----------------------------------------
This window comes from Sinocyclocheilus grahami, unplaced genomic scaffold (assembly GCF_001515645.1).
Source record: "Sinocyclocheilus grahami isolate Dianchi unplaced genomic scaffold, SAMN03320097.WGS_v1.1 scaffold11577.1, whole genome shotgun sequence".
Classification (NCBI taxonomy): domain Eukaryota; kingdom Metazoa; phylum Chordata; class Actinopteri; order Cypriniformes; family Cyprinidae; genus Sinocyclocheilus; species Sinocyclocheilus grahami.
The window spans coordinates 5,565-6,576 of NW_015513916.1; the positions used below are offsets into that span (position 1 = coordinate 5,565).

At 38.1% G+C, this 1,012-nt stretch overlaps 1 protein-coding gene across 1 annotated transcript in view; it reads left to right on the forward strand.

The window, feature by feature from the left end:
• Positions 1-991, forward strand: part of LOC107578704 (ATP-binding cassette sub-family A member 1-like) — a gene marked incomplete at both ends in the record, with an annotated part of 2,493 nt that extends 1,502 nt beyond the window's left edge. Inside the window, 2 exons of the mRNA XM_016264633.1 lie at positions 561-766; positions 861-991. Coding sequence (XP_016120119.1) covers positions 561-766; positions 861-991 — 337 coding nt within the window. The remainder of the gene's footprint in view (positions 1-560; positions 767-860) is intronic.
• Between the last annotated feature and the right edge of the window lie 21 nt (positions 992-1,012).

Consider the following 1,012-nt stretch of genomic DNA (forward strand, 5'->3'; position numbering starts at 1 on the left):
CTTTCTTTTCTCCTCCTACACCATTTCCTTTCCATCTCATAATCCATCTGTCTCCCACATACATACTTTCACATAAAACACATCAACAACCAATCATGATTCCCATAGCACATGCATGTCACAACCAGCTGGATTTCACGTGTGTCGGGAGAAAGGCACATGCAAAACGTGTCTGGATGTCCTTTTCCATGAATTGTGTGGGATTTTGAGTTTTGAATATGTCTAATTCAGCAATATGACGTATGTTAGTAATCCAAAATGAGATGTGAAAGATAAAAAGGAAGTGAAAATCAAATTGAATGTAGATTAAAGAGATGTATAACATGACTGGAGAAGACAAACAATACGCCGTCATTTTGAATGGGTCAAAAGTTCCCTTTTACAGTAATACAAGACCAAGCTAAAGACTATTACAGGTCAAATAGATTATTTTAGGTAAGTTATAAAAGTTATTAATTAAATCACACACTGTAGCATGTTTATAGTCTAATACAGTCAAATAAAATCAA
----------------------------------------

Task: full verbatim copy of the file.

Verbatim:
This window comes from Sinocyclocheilus grahami, unplaced genomic scaffold (assembly GCF_001515645.1).
Source record: "Sinocyclocheilus grahami isolate Dianchi unplaced genomic scaffold, SAMN03320097.WGS_v1.1 scaffold11577.1, whole genome shotgun sequence".
Classification (NCBI taxonomy): domain Eukaryota; kingdom Metazoa; phylum Chordata; class Actinopteri; order Cypriniformes; family Cyprinidae; genus Sinocyclocheilus; species Sinocyclocheilus grahami.
The window spans coordinates 5,565-6,576 of NW_015513916.1; the positions used below are offsets into that span (position 1 = coordinate 5,565).

At 38.1% G+C, this 1,012-nt stretch overlaps 1 protein-coding gene across 1 annotated transcript in view; it reads left to right on the forward strand.

The window, feature by feature from the left end:
• Positions 1-991, forward strand: part of LOC107578704 (ATP-binding cassette sub-family A member 1-like) — a gene marked incomplete at both ends in the record, with an annotated part of 2,493 nt that extends 1,502 nt beyond the window's left edge. Inside the window, 2 exons of the mRNA XM_016264633.1 lie at positions 561-766; positions 861-991. Coding sequence (XP_016120119.1) covers positions 561-766; positions 861-991 — 337 coding nt within the window. The remainder of the gene's footprint in view (positions 1-560; positions 767-860) is intronic.
• Between the last annotated feature and the right edge of the window lie 21 nt (positions 992-1,012).

Consider the following 1,012-nt stretch of genomic DNA (forward strand, 5'->3'; position numbering starts at 1 on the left):
CTTTCTTTTCTCCTCCTACACCATTTCCTTTCCATCTCATAATCCATCTGTCTCCCACATACATACTTTCACATAAAACACATCAACAACCAATCATGATTCCCATAGCACATGCATGTCACAACCAGCTGGATTTCACGTGTGTCGGGAGAAAGGCACATGCAAAACGTGTCTGGATGTCCTTTTCCATGAATTGTGTGGGATTTTGAGTTTTGAATATGTCTAATTCAGCAATATGACGTATGTTAGTAATCCAAAATGAGATGTGAAAGATAAAAAGGAAGTGAAAATCAAATTGAATGTAGATTAAAGAGATGTATAACATGACTGGAGAAGACAAACAATACGCCGTCATTTTGAATGGGTCAAAAGTTCCCTTTTACAGTAATACAAGACCAAGCTAAAGACTATTACAGGTCAAATAGATTATTTTAGGTAAGTTATAAAAGTTATTAATTAAATCACACACTGTAGCATGTTTATAGTCTAATACAGTCAAATAAAATCAA